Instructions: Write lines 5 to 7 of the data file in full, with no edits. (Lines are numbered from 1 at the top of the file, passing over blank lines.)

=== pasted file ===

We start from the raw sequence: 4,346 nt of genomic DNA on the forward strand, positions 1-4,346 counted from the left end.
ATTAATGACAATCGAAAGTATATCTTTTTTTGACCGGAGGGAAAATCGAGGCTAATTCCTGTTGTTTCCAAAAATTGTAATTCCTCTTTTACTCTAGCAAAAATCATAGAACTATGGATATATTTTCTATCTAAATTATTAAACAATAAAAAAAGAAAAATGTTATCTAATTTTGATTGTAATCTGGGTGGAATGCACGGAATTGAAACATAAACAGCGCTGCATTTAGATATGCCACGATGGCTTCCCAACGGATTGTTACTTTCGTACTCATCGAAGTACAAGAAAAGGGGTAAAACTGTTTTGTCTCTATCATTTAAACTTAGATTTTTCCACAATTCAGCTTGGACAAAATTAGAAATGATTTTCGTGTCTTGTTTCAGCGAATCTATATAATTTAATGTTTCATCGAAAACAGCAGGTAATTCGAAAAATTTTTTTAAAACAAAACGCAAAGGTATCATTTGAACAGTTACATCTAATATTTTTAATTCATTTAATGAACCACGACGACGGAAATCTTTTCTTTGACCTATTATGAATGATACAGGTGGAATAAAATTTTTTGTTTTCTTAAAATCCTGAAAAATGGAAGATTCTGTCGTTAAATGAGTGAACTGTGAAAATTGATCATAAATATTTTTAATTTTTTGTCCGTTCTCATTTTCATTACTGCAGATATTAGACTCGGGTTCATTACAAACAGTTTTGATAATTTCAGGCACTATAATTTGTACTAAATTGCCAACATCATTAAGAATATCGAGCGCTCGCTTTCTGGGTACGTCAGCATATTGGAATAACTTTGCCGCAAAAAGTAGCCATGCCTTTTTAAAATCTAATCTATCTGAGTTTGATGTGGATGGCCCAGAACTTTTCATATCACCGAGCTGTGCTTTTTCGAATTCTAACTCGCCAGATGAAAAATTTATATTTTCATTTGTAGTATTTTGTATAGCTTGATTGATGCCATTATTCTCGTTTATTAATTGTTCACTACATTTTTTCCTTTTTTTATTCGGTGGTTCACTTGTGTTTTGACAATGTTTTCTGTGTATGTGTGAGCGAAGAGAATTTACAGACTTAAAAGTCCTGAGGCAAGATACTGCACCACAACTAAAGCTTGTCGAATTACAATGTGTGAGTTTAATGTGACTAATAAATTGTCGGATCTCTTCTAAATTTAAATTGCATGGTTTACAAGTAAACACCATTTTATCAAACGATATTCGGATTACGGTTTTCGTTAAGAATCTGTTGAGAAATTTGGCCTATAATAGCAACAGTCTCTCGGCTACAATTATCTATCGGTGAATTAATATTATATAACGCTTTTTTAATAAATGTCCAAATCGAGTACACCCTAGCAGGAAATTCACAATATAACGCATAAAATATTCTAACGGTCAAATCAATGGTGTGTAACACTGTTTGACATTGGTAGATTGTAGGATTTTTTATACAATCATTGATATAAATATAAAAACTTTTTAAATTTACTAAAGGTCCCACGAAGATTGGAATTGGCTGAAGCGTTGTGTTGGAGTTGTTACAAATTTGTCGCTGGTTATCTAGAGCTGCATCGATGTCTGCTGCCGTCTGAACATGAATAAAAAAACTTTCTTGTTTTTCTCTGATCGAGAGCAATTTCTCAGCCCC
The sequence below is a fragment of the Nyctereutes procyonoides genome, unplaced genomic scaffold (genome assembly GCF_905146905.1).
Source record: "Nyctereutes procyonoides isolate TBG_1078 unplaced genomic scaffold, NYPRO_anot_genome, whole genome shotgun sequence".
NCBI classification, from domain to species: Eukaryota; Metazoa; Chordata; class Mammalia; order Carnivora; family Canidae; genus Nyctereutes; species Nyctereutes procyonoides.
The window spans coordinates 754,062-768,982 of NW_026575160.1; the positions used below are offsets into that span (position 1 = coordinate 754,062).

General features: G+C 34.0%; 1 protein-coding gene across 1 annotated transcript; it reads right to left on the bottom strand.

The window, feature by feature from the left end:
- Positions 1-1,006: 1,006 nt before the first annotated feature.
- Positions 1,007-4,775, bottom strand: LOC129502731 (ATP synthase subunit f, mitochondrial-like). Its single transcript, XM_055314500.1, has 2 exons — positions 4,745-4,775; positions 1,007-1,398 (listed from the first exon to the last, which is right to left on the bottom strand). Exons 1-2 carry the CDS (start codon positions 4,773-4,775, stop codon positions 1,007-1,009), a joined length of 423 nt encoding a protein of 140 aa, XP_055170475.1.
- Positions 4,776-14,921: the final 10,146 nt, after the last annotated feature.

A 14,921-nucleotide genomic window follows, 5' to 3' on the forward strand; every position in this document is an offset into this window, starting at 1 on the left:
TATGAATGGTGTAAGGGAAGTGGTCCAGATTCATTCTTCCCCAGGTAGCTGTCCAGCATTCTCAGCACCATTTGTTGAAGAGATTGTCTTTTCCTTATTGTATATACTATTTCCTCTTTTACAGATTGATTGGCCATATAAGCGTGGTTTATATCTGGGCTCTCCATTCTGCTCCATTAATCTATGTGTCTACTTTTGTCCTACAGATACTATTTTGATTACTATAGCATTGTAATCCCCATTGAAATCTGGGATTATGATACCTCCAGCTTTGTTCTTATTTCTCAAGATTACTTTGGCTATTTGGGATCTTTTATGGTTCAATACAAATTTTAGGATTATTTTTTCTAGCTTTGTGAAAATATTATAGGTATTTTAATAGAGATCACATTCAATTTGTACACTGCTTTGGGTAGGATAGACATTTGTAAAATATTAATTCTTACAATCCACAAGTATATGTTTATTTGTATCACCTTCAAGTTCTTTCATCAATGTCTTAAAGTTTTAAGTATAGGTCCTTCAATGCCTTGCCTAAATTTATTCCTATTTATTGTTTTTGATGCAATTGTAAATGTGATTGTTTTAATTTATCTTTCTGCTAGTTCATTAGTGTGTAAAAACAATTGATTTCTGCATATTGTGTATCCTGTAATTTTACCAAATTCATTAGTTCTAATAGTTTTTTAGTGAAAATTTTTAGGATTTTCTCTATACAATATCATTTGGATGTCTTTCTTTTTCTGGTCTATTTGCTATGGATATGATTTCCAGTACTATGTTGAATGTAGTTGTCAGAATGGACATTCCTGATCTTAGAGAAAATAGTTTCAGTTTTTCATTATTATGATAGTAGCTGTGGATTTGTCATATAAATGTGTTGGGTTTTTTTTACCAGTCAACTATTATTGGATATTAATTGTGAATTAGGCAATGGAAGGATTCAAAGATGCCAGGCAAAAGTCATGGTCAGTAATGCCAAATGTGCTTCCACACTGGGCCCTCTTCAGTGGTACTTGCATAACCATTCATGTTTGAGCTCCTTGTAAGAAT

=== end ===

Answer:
NCBI classification, from domain to species: Eukaryota; Metazoa; Chordata; class Mammalia; order Carnivora; family Canidae; genus Nyctereutes; species Nyctereutes procyonoides.
The window spans coordinates 754,062-768,982 of NW_026575160.1; the positions used below are offsets into that span (position 1 = coordinate 754,062).

General features: G+C 34.0%; 1 protein-coding gene across 1 annotated transcript; it reads right to left on the bottom strand.